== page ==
Oxenfree Review — Dial-Up Horror

by Jed Pressgrove

Oxenfree writer/director Adam Hines makes caring about people in a horror story too difficult. Piss-poor aesthetics is the primary major problem, which you can see right off the bat when the game introduces its main characters — Alex, Jonas, and Ren — riding a boat to a deserted island. The three teenagers look like unimaginative Xbox 360 avatars that have found themselves in a nice painting, and different-colored word balloons pop up every time they speak, further clashing with Heather Gross’ superior surrounding art. With this goofy, nagging mismatch of visual styles, Oxenfree appears to be stuck between a hope to be quirky and a desire to make audiences consider the ghosts that haunt human relationships.

For the first half of the game, you might wonder why you should care about the tension between the three teens and their two friends, Nona and Clarissa. Most of the interpersonal issues result from the fact that two of the characters are annoying and one-dimensional: Ren is always bouncing off walls, while Clarissa seems to harbor negativity for no good reason. This limitation is especially problematic given that you are supposed to rescue these two misfits after Alex, urged by Jonas and Ren, opens a triangular portal in a cave, transporting the teens to different parts of the island. The prospect of having to listen to Ren or Clarissa again does not serve as motivation to solve Oxenfree’s easy but tedious puzzles, which mostly amount to tuning a radio with an analog stick until the controller starts vibrating.

Until Oxenfree requires you to grapple with the death of Alex’s brother Michael (who dated Clarissa) and to consider how you should treat characters while trying to escape the island, the bits of dialogue that you choose as Alex seem inconsequential. In fact, since the game doesn’t force you to do anything when a dialogue choice appears, I sometimes didn’t select a response because the conversations tended to float around the trivial, such as whether a tree looks interesting or not. Even worse, the voice acting and avatar movements often come off as too calm and restrained during crucial emotional moments, such as when two of the friends watch someone inexplicably commit suicide. During a large part of Oxenfree, the cast acts like it is auditioning for a Wes Anderson movie, giving off a privileged, blasé attitude that runs counter to the notion of empathy.

In the second half of Oxenfree, when the characters start behaving more like people who have seen triangular portals, ghosts, and other unexplained phenomena, you start to feel something as the one pulling some of Alex’s strings. Unfortunately, Clarissa’s emotions, which drive so much of the dilemma in the story, are not explored enough despite the fact that I, by chance, triggered a revealing conversation between Alex and Nona about Clarissa’s sweet side. If anything, perhaps Oxenfree should have been about the player assuming the role of Clarissa, not the consistently straightforward Alex. The choice to make Alex the star points to this idea that female characters shouldn’t be complicated, and if they are, you should not comprehend their feelings. For playing it safe with Alex, and for not establishing aesthetics and dialogue that directly connect the audience to an uneasy realization about the effects of death on human interaction, Oxenfree is just another island to get stuck on.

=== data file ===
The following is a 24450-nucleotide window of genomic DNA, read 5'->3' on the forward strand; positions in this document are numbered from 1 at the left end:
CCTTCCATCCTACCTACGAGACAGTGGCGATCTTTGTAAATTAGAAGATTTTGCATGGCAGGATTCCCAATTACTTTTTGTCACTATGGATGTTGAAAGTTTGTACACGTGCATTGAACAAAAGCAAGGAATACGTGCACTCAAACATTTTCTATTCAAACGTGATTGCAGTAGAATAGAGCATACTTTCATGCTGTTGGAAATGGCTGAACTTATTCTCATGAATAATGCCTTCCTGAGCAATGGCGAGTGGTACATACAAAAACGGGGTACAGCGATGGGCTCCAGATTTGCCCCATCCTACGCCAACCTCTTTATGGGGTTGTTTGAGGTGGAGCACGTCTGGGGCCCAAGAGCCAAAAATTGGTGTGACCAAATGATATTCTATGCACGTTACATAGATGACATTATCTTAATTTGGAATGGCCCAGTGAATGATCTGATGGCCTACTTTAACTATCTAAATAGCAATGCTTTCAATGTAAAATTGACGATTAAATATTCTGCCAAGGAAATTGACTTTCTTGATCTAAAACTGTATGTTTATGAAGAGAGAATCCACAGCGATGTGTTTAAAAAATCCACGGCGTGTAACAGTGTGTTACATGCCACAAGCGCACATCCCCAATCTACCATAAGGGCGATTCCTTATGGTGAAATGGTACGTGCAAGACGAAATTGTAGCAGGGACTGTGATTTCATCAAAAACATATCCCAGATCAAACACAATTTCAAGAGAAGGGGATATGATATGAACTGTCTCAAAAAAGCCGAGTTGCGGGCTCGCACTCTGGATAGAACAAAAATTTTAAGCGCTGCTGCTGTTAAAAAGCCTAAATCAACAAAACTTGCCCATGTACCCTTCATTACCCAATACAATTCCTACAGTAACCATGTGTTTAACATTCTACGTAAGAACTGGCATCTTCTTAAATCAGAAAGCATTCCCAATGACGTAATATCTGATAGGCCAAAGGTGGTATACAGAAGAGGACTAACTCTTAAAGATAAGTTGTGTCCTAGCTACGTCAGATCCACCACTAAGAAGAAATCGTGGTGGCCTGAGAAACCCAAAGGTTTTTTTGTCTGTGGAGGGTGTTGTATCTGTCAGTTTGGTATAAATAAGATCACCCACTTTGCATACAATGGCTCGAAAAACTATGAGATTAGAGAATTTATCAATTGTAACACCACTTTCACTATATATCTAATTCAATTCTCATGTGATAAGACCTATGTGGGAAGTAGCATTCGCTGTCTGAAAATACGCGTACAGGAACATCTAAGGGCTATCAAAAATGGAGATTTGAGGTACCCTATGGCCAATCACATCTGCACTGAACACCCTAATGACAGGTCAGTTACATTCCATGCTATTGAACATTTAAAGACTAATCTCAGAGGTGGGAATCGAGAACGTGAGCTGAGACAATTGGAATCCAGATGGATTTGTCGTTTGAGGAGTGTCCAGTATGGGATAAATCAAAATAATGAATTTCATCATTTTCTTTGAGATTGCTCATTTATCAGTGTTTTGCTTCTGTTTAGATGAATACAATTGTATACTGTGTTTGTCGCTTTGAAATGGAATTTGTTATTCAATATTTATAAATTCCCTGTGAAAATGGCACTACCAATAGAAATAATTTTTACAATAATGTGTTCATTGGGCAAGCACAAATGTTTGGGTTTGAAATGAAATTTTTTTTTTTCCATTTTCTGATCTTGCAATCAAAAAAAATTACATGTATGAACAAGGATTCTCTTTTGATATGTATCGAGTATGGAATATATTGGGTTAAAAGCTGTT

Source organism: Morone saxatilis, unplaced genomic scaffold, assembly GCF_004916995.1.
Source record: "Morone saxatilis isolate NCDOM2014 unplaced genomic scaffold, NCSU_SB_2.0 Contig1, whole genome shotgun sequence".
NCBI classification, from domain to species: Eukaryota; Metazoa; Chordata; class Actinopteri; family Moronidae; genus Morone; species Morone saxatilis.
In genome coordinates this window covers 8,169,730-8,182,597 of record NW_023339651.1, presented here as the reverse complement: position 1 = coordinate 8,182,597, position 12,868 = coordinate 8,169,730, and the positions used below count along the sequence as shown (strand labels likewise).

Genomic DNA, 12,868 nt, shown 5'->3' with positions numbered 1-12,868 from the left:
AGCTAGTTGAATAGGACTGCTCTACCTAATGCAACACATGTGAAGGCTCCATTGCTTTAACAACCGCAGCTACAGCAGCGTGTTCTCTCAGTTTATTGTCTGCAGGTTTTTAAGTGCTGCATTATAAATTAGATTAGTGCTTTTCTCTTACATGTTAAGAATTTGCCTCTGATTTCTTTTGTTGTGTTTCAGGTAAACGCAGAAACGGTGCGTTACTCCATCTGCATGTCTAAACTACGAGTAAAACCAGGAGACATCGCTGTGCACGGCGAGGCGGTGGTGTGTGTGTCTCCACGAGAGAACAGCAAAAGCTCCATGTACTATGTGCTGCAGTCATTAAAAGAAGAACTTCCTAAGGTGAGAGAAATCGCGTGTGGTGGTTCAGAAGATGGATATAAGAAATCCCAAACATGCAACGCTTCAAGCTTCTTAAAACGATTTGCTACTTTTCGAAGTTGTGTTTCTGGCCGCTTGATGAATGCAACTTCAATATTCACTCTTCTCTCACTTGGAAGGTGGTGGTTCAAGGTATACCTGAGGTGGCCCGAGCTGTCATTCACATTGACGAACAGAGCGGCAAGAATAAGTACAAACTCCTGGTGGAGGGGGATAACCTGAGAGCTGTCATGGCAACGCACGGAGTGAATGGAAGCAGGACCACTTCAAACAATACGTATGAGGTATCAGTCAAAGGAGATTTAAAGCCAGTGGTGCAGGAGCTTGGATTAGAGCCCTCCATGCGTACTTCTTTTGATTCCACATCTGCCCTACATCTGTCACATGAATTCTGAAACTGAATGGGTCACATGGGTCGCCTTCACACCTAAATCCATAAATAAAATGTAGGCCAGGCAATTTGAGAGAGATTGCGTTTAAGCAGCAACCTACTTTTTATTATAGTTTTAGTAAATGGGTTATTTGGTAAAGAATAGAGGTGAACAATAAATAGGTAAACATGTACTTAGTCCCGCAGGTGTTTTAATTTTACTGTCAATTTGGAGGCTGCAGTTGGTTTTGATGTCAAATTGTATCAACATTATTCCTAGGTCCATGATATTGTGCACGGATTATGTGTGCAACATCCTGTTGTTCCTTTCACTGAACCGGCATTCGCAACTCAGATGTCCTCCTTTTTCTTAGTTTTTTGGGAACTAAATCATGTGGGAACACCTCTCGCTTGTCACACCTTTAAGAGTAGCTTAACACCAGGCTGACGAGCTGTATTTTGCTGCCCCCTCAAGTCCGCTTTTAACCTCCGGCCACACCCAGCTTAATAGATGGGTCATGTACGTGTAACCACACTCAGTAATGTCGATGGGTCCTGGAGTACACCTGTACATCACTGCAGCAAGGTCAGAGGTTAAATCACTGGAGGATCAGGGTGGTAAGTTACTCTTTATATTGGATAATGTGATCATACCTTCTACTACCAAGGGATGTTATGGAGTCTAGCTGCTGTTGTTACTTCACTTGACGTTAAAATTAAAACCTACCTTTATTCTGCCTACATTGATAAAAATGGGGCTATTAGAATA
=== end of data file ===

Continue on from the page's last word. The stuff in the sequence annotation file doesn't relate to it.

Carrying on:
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6 comments

  1. Thanks for the review. I bought this game recently and am punishing myself to finish it. I should apply myself the same rule I’m using for books and TV: before playing the novelty, go through all the classics. Lesson learned.

    1. On the subject of classics, Planescape: Torment schools Oxenfree on dialogue, and Final Fantasy III (SNES) character sprites had more emotional and aesthetic power than Oxenfree’s Xbox 360 avatar wannabes.

  2. My biggest complaint was the walking and backtracking I had to do sometimes. More than one of the scenes was big and awkward, and while that may have been atmospheric the first time, the tedium was real when I was between plot points.

    I found the characters to be fairly relatable. Some clung to type, but it seemed a conscious decision rather than lazy writing, with the characters eventually coming to understand each other… or not, if you just let the dialogue prompts fade out. I’m not a big fan of alternate endings, so I don’t know how well the dialogue paths (which seemed fairly ~experimental~) really worked out if you decided to be mercurial, or play favourites, or just be sullen-teen silent.

    I dunno. I guess it just touched me in a weird place.

    Thanks for sharing your review. I’m sorry the game didn’t do much for you.

    1. While I wouldn’t complain if Oxenfree had less walking, I didn’t think the game had too much backtracking, especially compared to stuff like Corpse Party.

      Thanks for your comment, Bieeanda! And no need to be sorry for me: I have and will continue to play a lot of games. Some will be good, some will be bad.

  3. My biggest issues with Oxenfree were the needless twist ending that ruined all character growth and, as Bieeanda mentioned, excessive backtracking. But other than that, I found it very enjoyable. The characters were engaging and defied the initial stereotypes I first perceived them to be; they felt like real people (though like you I did find it odd that they showed such calm resolve in the face of paranormal events). I liked uncovering the mystery of the island and Alex’s past, how even trivial remarks could have a significant impact later on, and how unpredictable things were once the spirits made themselves known. Sorry to hear you didn’t like it, but I still consider it a flawed gem.

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